Sounds really basic to me but apparently not so much because so many young people (love that phrase!) now only communicate through texting. Not speaking by phone (LOL) or even face to face (ROFL.)
Sht Me. Srsly. (Fill in that first word as you see fit.)
Whatever tribal customs work well in high school or college, it must come as a terrible shock when not everyone communicates in the same fashion.
Some of us geezers actually enjoy face to face conversation instead of living attached to a piece of technology. So, entering the workforce, which often shows all the flexibility and willingness to accommodate your very own personal needs as, say, an I-beam, will also mean picking up some new, even uncomfortable social skills as well.
I got stood up last week by someone younger than 25. They did not telephone me, eschewing both cell and land-line. Nor did they email. They said they sent a message on Facebook, (I do not own a Blackberry), but there is none there to be seen. I drove an hour each way to meet this person, ate alone, then drove home, really annoyed.
No phone call? No email? I only found out this person wasn’t dead by emailing (after I made several calls and FB messages.)
The problem with Facebook? If you decide to blow someone off and are chatting away on FB shortly before and after, we know you aren’t bleeding arterially or lying anesthetized on an OR table. In geezerworld, those are the only two reasons I wouldn’t show up, or expect someone else to, possibly without letting the other person know you’re severely ill or injured.
When I asked some people older than 25, they said they’d experienced similar behaviors.
Have you done this? Or experienced this — a total mismatch of communication styles? How (if at all did you resolve it?)
Maybe this works really well for the younger set, but if or when they try to work with or be-friend others even a decade or so older than they, they need to remember that we don’t all communicate using the same tools anymore.
Signs are multiplying that the rate of growth of blogs has slowed in many parts of the world. In some countries growth has even stalled.
Blogs are a confection of several things that do not necessarily have to go together: easy-to-use publishing tools, reverse-chronological ordering, a breezy writing style and the ability to comment. But for maintaining an online journal or sharing links and photos with friends, services such as Facebook and Twitter (which broadcasts short messages) are quicker and simpler.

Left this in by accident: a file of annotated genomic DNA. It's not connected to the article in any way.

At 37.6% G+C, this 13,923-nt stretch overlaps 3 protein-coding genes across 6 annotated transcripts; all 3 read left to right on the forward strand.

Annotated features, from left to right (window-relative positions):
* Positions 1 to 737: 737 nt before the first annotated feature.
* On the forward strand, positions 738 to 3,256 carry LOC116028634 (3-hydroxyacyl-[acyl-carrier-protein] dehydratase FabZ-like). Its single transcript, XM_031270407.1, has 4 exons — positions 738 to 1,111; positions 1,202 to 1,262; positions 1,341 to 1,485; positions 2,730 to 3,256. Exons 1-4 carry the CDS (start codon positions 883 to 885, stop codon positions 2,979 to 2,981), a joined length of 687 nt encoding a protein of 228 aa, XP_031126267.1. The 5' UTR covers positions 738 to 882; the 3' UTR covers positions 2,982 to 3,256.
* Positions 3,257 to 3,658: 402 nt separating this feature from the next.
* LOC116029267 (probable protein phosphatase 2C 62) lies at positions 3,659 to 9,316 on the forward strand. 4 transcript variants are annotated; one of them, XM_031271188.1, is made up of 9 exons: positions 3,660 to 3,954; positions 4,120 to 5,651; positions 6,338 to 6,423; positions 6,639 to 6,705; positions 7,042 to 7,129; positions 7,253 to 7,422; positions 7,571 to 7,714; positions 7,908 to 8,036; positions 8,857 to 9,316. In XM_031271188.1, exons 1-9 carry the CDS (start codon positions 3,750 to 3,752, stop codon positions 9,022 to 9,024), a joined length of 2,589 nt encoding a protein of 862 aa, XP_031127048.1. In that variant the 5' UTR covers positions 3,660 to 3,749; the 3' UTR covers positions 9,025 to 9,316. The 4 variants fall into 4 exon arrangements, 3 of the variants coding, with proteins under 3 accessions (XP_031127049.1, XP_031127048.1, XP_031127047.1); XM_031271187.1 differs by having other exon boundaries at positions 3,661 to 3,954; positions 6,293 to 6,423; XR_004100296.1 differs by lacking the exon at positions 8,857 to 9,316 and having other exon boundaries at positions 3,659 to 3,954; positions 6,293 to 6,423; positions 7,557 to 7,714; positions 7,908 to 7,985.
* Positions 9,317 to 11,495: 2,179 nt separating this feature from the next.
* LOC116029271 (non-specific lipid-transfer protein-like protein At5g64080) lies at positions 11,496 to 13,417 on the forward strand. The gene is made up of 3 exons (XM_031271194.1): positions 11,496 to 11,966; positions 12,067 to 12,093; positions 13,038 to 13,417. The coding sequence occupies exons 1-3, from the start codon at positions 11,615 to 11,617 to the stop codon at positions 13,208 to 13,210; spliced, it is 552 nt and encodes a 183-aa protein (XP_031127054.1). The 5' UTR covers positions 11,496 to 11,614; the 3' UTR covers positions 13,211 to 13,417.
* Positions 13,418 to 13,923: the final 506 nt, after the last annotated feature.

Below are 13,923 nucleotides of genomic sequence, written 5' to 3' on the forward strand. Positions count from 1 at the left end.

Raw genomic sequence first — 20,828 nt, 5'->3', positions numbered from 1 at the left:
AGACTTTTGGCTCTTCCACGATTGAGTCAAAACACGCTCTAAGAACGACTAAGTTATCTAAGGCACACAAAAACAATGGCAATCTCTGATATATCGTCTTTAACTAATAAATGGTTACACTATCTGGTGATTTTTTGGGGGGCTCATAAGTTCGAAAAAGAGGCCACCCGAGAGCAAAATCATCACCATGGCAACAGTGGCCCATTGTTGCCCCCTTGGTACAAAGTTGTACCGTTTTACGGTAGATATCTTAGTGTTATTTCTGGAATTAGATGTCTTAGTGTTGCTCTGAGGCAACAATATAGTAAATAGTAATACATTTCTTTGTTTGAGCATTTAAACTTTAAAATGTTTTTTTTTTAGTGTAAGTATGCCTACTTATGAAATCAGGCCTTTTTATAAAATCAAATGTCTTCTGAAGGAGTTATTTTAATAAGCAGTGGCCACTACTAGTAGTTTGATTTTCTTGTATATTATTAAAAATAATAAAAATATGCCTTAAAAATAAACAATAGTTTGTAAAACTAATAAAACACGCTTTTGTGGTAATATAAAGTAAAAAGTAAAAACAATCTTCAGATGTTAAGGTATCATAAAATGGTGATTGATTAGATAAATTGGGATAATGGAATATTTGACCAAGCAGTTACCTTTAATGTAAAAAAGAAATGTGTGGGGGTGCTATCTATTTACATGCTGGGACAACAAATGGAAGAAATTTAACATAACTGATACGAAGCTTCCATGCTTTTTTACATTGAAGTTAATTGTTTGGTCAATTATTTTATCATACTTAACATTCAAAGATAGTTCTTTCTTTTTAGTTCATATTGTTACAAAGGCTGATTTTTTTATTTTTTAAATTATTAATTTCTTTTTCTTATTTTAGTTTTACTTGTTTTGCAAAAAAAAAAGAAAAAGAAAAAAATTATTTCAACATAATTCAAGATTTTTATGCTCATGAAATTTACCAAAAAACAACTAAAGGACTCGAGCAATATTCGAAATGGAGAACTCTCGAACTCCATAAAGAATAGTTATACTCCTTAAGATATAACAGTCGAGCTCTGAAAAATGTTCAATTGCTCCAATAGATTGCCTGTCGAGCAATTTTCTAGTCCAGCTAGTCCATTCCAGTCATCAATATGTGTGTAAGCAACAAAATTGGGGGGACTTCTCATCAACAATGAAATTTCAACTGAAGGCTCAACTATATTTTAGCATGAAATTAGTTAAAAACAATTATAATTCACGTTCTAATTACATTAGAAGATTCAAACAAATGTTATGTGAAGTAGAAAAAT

Charting the impact of these newcomers is difficult. Solid data about the blogosphere are hard to come by. Such signs as there are, however, all point in the same direction. Earlier in the decade, rates of growth for both the numbers of blogs and those visiting them approached the vertical. Now traffic to two of the most popular blog-hosting sites, Blogger and WordPress, is stagnating, according to Nielsen, a media-research firm. By contrast, Facebook’s traffic grew by 66% last year and Twitter’s by 47%. Growth in advertisements is slowing, too. Blogads, which sells them, says media buyers’ inquiries increased nearly tenfold between 2004 and 2008, but have grown by only 17% since then. Search engines show declining interest, too.
People are not tiring of the chance to publish and communicate on the internet easily and at almost no cost. Experimentation has brought innovations, such as comment threads, and the ability to mix thoughts, pictures and links in a stream, with the most recent on top. Yet Facebook, Twitter and the like have broken the blogs’ monopoly.
I am about to start a new blog, for an Australian website, on women and work (only twice a month, luckily) and have been sadly neglecting/ignoring the blog I began at theopencase.com, which covers crime.
How much can anyone have to say?
Blogging, for me, has a number of challenges:
1) I need to be paid for my work and most blogs don’t pay; 2) I need what I say to be intelligent, amusing, helpful. I don’t feel that everything I think is worth posting. That slows my production. 3) There is an insatiable quality to blogging, the feeling that you have to be on top of your issues all the time which (see point 1) is lovely if you’re independently wealthy and can take lots of unpaid time to opine on-line or you are OK shooting your mouth off and knowing it’s out there for all sorts of people to see; 4) people whose opinions can make a difference to my career are reading this stuff. Which is good. It’s very flattering indeed to see some of the links to major websites that analyze journalism, but it reminds me that I need to be thoughtful — not just fast or first.